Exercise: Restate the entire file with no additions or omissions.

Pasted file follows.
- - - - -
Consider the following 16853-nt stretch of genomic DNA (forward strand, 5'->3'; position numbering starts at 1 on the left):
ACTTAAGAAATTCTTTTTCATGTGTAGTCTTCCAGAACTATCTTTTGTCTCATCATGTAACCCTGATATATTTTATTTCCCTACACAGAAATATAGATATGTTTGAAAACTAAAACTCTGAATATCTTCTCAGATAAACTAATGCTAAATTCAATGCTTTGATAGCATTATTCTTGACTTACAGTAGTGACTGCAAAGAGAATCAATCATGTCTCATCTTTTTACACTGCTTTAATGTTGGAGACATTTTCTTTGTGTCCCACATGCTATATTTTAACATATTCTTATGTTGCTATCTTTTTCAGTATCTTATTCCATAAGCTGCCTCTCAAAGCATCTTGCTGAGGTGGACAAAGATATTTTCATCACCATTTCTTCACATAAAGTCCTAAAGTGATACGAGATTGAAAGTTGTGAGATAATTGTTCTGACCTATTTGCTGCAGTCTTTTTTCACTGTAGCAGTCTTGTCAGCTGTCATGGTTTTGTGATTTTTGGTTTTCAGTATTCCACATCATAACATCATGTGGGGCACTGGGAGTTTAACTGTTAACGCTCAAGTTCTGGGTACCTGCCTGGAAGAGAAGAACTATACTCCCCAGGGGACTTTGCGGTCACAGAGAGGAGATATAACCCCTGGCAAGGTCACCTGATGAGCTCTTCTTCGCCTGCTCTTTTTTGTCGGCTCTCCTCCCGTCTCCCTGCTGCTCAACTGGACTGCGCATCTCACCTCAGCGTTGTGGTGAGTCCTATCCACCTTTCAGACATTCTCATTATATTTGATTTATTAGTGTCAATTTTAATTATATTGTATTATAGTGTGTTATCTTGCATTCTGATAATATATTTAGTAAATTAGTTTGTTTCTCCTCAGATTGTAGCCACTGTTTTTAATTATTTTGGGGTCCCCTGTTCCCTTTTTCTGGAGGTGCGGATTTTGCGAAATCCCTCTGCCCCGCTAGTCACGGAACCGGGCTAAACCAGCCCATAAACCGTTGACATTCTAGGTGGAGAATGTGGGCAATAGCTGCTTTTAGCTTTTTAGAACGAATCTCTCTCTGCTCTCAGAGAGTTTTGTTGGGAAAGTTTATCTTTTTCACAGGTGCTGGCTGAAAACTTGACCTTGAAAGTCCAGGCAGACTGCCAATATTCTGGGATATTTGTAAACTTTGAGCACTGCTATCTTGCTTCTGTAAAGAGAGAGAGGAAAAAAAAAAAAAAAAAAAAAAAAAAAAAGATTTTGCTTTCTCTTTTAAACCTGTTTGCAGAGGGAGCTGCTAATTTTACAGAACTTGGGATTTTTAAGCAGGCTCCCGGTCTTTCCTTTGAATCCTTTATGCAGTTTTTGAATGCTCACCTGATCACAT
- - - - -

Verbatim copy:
Consider the following 16853-nt stretch of genomic DNA (forward strand, 5'->3'; position numbering starts at 1 on the left):
ACTTAAGAAATTCTTTTTCATGTGTAGTCTTCCAGAACTATCTTTTGTCTCATCATGTAACCCTGATATATTTTATTTCCCTACACAGAAATATAGATATGTTTGAAAACTAAAACTCTGAATATCTTCTCAGATAAACTAATGCTAAATTCAATGCTTTGATAGCATTATTCTTGACTTACAGTAGTGACTGCAAAGAGAATCAATCATGTCTCATCTTTTTACACTGCTTTAATGTTGGAGACATTTTCTTTGTGTCCCACATGCTATATTTTAACATATTCTTATGTTGCTATCTTTTTCAGTATCTTATTCCATAAGCTGCCTCTCAAAGCATCTTGCTGAGGTGGACAAAGATATTTTCATCACCATTTCTTCACATAAAGTCCTAAAGTGATACGAGATTGAAAGTTGTGAGATAATTGTTCTGACCTATTTGCTGCAGTCTTTTTTCACTGTAGCAGTCTTGTCAGCTGTCATGGTTTTGTGATTTTTGGTTTTCAGTATTCCACATCATAACATCATGTGGGGCACTGGGAGTTTAACTGTTAACGCTCAAGTTCTGGGTACCTGCCTGGAAGAGAAGAACTATACTCCCCAGGGGACTTTGCGGTCACAGAGAGGAGATATAACCCCTGGCAAGGTCACCTGATGAGCTCTTCTTCGCCTGCTCTTTTTTGTCGGCTCTCCTCCCGTCTCCCTGCTGCTCAACTGGACTGCGCATCTCACCTCAGCGTTGTGGTGAGTCCTATCCACCTTTCAGACATTCTCATTATATTTGATTTATTAGTGTCAATTTTAATTATATTGTATTATAGTGTGTTATCTTGCATTCTGATAATATATTTAGTAAATTAGTTTGTTTCTCCTCAGATTGTAGCCACTGTTTTTAATTATTTTGGGGTCCCCTGTTCCCTTTTTCTGGAGGTGCGGATTTTGCGAAATCCCTCTGCCCCGCTAGTCACGGAACCGGGCTAAACCAGCCCATAAACCGTTGACATTCTAGGTGGAGAATGTGGGCAATAGCTGCTTTTAGCTTTTTAGAACGAATCTCTCTCTGCTCTCAGAGAGTTTTGTTGGGAAAGTTTATCTTTTTCACAGGTGCTGGCTGAAAACTTGACCTTGAAAGTCCAGGCAGACTGCCAATATTCTGGGATATTTGTAAACTTTGAGCACTGCTATCTTGCTTCTGTAAAGAGAGAGAGGAAAAAAAAAAAAAAAAAAAAAAAAAAAAAGATTTTGCTTTCTCTTTTAAACCTGTTTGCAGAGGGAGCTGCTAATTTTACAGAACTTGGGATTTTTAAGCAGGCTCCCGGTCTTTCCTTTGAATCCTTTATGCAGTTTTTGAATGCTCACCTGATCACAT